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Central Pashto

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Title: Central Pashto  
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Central Pashto

Central Pashto
Native to Afghanistan, Pakistan
Ethnicity Pashtuns (Pax̌tūn)
Native speakers
6.5 million (2013)[1]
Arabic (Pashto alphabet)
Official status
Regulated by Academy of Sciences of Afghanistan
Language codes
ISO 639-3 pst
Glottolog cent1973[2]
The newly formed Central Pashto Language Alphabets

Central Pashto (Pashto: منځنۍ پښتوmanźanəi pax̌to) is the standardized variety of Pashto which serves as a prestige Pashto dialect, and is based on the Ghilji dialect, spoken in the central Ghilji region. Its vocabulary, however, also derives from Southern Pashto. Central Pashto is the literary variety of Pashto used in Afghan media.

Central Pashto has been developed by Radio Television Afghanistan and Academy of Sciences of Afghanistan in Kabul. It has adopted neologisms to coin new terms from already existing words or phrases and introduce them into the Pashto lexicon. Educated Standard Pashto is learned in the curriculum that is taught in the primary schools in the country. It is used for written and formal spoken purposes, and in the domains of media and government.[3] This dialect of Pashto has been chosen as standard because the Pashtuns from north, south, east and west as well as those living in Pakistan, India and all around the world widely understand this dialect.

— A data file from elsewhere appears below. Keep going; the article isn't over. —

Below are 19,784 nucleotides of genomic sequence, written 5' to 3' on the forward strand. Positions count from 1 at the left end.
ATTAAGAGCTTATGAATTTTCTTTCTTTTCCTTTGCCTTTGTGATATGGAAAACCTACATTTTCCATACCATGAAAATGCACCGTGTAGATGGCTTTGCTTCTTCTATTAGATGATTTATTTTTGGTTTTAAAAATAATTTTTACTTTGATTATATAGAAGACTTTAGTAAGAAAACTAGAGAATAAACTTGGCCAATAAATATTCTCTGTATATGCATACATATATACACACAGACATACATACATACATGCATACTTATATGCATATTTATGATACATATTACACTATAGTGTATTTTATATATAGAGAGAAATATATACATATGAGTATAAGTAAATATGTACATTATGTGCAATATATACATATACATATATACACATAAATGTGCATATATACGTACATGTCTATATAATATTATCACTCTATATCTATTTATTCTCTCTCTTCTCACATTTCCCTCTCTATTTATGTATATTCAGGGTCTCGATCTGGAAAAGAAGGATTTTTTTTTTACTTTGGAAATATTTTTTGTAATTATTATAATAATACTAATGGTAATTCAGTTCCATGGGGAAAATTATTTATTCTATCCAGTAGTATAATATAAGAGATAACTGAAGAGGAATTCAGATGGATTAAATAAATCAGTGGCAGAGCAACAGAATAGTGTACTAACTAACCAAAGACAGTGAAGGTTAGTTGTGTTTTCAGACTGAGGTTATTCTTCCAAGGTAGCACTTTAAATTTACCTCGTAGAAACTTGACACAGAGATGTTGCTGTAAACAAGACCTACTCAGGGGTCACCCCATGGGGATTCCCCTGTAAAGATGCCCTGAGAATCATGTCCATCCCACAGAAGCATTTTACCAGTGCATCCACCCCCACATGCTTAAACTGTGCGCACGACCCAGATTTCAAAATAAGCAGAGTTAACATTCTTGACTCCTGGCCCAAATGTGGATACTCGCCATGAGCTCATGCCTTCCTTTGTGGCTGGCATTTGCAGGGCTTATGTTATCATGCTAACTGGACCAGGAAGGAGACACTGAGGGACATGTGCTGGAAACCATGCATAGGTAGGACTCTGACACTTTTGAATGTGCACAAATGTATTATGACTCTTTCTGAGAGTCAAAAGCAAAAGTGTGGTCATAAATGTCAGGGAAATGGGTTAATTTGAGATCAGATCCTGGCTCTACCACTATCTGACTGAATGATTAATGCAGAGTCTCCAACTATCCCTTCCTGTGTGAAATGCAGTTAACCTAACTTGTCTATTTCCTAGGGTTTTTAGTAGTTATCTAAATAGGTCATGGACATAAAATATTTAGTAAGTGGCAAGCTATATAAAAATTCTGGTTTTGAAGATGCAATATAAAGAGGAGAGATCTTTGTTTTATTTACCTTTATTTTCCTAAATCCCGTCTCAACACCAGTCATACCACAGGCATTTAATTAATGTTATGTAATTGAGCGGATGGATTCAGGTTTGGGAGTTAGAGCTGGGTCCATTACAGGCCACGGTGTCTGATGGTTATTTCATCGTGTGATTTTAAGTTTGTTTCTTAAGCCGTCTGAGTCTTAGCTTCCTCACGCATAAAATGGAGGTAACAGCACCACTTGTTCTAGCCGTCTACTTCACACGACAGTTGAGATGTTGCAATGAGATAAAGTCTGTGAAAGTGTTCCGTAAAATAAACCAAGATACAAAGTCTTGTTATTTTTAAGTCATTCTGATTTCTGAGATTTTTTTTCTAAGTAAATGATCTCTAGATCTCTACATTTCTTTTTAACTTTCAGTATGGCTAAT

There has also been an effort[4] to adopt a written form based on Latin script,[5][6][7][8] but because of linking the Perso-Arabic based script with the religious views of Afghans, the effort of adapting a Roman alphabet has been failed. However, Pashto is widely written in Latin script outside Afghanistan by the 2nd and 3rd generation of Pashtun refugees many of whom never learned how to read and write the Perso-Arabic based Pashto alphabet.

See also


  1. ^ Central Pashto at Ethnologue (18th ed., 2015)
  2. ^
  3. ^
  4. ^ BGN/PCGN romanization
  5. ^
  6. ^
  7. ^
  8. ^

External links

  • (PDF)
  • (PDF)
  • (PDF)
  • (PDF)
  • Pashto English-English Pashto Dictionary Phrasebook Romanized (Nicholas Awde)
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